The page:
future historians in the atrocities of a past regime.
"In each of these cases, the world-view gets distorted because of
reactionaries who either do not have courage to support a resistance
movement, or, are politically correct enough to seek to maintain status
The history of political orientation, social and ideological
indoctrination and manipulation of human emotions in both the colonized
and postcolonial societies maybe interpreted either way - any act can
become a crime to those who want stability and cannot tolerate any
disturbance while, to a resistance movement, even an individual's
awakening of awareness and consequent action are of vital importance in
the process of rewriting history and constructing a better future. And
as "The Handmaid's Tale, not even history is ever neutral.
It is precisely along these margins and borders of interpretations of
human existence that Atwood moves, a movement I intend to map in my
paper." (Dr. Debarati Bandyopadhyay)
"Fundamentalism or Traditional Islam?"
"Islam, I believe is a much misunderstood and much misrepresented
religion. It is so not only because the western media chooses to
misrepresent Islam but also because the followers of Islam have to a
certain extent either deliberately or ignorantly disregarded the
teachings of the Prophet Mohammed.
" Most Muslims in the non-Arabic speaking part of the world read the
Quaran in Arabic and since they do not understand the language, remain
ignorant of its contents - their knowledge of Islam comes largely from
what has been traditionally handed down from grandparents and parents.
In today's context, the powerful Islamic nations also play a large role
in interpreting Islam.
However, even those who read it in Arabic or in translation do so
with awe, respect and fear and these factors prevent them from venturing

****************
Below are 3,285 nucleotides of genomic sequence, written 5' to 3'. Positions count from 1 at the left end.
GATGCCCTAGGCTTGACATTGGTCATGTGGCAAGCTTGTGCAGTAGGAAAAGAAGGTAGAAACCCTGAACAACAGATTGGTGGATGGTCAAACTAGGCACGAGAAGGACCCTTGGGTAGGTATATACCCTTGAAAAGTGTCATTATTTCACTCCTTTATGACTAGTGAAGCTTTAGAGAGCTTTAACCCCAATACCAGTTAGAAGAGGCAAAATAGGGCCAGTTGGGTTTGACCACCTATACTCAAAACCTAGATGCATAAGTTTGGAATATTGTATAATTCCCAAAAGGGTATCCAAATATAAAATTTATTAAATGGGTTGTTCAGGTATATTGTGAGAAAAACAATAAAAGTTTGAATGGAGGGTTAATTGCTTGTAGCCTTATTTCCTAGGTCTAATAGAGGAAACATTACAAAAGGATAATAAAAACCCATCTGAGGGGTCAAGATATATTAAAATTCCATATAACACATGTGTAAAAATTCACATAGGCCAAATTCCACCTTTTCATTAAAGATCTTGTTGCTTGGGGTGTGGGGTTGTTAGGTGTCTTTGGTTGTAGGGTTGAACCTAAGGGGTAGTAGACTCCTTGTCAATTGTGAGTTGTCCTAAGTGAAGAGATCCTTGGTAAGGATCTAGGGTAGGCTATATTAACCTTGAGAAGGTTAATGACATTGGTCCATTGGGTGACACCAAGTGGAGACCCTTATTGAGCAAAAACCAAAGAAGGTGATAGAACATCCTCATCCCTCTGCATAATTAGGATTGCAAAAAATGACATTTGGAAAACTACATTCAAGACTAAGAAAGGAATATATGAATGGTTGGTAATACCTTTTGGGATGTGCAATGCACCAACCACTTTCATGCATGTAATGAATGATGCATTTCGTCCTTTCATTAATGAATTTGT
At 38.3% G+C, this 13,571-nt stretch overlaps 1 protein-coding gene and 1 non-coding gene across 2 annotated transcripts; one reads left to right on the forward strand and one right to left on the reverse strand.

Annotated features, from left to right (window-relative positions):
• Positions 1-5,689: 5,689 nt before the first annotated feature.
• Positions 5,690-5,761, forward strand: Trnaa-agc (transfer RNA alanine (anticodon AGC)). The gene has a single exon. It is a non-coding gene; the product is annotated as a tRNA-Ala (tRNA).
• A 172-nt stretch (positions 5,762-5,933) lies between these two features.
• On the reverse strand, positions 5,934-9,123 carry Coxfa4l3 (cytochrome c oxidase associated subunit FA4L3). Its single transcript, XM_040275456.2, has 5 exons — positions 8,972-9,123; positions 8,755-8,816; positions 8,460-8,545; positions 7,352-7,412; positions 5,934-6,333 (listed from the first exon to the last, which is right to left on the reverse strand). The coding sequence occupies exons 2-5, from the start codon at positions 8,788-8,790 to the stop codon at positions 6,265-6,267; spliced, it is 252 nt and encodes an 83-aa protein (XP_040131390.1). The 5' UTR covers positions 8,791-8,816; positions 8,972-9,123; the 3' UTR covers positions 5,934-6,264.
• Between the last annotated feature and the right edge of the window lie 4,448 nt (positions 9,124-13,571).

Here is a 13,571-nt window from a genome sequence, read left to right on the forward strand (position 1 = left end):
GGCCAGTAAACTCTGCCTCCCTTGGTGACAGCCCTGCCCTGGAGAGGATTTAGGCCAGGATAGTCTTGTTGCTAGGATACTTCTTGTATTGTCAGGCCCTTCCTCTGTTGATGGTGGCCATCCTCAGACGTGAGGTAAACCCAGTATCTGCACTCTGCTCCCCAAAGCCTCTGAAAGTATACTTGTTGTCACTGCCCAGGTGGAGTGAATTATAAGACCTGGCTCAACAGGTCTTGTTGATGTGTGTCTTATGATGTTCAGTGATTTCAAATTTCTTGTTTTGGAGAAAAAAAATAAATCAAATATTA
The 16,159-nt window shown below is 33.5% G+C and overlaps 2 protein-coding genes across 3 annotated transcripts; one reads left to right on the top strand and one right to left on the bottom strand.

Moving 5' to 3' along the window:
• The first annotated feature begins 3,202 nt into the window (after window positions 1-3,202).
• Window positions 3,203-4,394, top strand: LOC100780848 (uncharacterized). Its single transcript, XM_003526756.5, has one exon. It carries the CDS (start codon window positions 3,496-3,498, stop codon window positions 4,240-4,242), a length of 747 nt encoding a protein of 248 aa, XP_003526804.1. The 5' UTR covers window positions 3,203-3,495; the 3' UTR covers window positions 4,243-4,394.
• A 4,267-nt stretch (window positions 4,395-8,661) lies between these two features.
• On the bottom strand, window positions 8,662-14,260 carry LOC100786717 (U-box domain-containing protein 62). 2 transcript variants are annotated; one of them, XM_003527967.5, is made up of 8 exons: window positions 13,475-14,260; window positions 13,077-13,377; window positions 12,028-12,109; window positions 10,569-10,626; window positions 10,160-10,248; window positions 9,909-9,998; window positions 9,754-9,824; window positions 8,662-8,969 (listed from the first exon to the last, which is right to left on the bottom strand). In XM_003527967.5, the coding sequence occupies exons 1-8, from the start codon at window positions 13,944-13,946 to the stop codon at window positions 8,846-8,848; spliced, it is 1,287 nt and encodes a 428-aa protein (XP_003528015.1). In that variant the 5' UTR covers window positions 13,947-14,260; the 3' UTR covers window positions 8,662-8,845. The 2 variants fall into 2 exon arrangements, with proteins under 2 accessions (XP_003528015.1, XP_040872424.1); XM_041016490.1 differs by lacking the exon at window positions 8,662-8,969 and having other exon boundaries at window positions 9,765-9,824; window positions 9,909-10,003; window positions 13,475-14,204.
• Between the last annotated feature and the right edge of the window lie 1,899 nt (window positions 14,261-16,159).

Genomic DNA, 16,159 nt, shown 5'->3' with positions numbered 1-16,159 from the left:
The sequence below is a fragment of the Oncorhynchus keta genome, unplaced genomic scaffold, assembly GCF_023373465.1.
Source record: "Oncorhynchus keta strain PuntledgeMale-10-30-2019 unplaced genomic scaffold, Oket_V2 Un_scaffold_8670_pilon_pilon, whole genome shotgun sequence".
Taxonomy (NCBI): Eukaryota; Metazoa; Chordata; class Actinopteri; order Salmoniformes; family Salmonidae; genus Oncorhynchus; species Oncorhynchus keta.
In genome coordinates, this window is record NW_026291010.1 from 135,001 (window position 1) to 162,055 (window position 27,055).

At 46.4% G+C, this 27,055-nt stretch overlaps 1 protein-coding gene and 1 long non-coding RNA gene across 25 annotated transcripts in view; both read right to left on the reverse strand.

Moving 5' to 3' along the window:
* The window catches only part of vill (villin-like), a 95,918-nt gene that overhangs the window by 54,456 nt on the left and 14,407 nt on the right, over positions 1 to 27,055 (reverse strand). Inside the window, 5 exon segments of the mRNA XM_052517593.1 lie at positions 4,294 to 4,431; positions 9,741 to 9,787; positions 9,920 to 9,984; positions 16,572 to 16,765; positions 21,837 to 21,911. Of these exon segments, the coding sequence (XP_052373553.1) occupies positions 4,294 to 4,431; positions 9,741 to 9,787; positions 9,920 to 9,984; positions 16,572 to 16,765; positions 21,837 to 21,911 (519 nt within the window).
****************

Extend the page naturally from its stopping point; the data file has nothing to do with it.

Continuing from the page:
into an analysis of its contents. These are some of the reasons why
today Islam has come to be associated purely with war and terrorism.
Islam means peace; the Prophet liberated slaves, paved the way for
women's liberation and brought unity among warring tribes.
"The Quran is not a reproduction of the Old testament as many believe
it to be but its contents reveal a moving away from Old Testament laws
of revenge to those of forgiveness and mercy.
"Rushdie's novel is not an attack on traditional Islam but it is a
criticism of fundamentalist representation of Islam." (Careema Jayaweera)
"The Many- Faceted Aspect of Post Colonial Literature (Shane Joseph's
" Redemption in Paradise"): "The Post Colonial has been a time of
testing the waters...but in most colonial literature, there is also an
unconscious cry for stability... Shane Joseph a new Sri Lankan writer
from Canada, has given us his first novel, " Redemption in
Paradise"...How much of the early postcolonial writing that emerged came
put of a complicated network of inherited and acquired physical and
mental characteristics, notions, superstitions and prejudices that had
already been soaked up in homes, schools and societies under colonial
What follows then is that post colonial literature blossomed because
of this thing called literary ability - the ability to handle hopes and
fears of the writer's own experiences and weave them into a story that